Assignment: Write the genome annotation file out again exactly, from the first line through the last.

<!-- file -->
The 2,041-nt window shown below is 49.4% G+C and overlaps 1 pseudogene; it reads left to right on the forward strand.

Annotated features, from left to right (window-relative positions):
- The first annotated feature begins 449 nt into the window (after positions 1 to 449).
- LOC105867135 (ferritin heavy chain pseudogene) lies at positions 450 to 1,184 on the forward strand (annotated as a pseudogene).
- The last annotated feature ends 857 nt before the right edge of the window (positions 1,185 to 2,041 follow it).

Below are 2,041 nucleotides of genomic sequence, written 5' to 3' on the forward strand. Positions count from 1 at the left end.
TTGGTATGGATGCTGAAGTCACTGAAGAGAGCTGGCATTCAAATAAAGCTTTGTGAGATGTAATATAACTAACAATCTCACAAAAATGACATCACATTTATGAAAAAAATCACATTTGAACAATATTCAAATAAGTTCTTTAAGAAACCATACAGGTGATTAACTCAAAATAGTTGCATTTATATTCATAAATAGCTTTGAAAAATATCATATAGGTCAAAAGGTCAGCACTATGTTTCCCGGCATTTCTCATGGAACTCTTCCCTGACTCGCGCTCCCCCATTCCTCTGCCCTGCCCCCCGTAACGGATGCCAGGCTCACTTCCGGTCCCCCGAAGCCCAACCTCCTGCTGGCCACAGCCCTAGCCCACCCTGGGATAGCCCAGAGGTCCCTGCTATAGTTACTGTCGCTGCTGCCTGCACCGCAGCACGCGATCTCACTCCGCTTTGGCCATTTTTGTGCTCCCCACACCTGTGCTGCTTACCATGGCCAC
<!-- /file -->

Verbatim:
The 2,041-nt window shown below is 49.4% G+C and overlaps 1 pseudogene; it reads left to right on the forward strand.

Annotated features, from left to right (window-relative positions):
- The first annotated feature begins 449 nt into the window (after positions 1 to 449).
- LOC105867135 (ferritin heavy chain pseudogene) lies at positions 450 to 1,184 on the forward strand (annotated as a pseudogene).
- The last annotated feature ends 857 nt before the right edge of the window (positions 1,185 to 2,041 follow it).

Below are 2,041 nucleotides of genomic sequence, written 5' to 3' on the forward strand. Positions count from 1 at the left end.
TTGGTATGGATGCTGAAGTCACTGAAGAGAGCTGGCATTCAAATAAAGCTTTGTGAGATGTAATATAACTAACAATCTCACAAAAATGACATCACATTTATGAAAAAAATCACATTTGAACAATATTCAAATAAGTTCTTTAAGAAACCATACAGGTGATTAACTCAAAATAGTTGCATTTATATTCATAAATAGCTTTGAAAAATATCATATAGGTCAAAAGGTCAGCACTATGTTTCCCGGCATTTCTCATGGAACTCTTCCCTGACTCGCGCTCCCCCATTCCTCTGCCCTGCCCCCCGTAACGGATGCCAGGCTCACTTCCGGTCCCCCGAAGCCCAACCTCCTGCTGGCCACAGCCCTAGCCCACCCTGGGATAGCCCAGAGGTCCCTGCTATAGTTACTGTCGCTGCTGCCTGCACCGCAGCACGCGATCTCACTCCGCTTTGGCCATTTTTGTGCTCCCCACACCTGTGCTGCTTACCATGGCCAC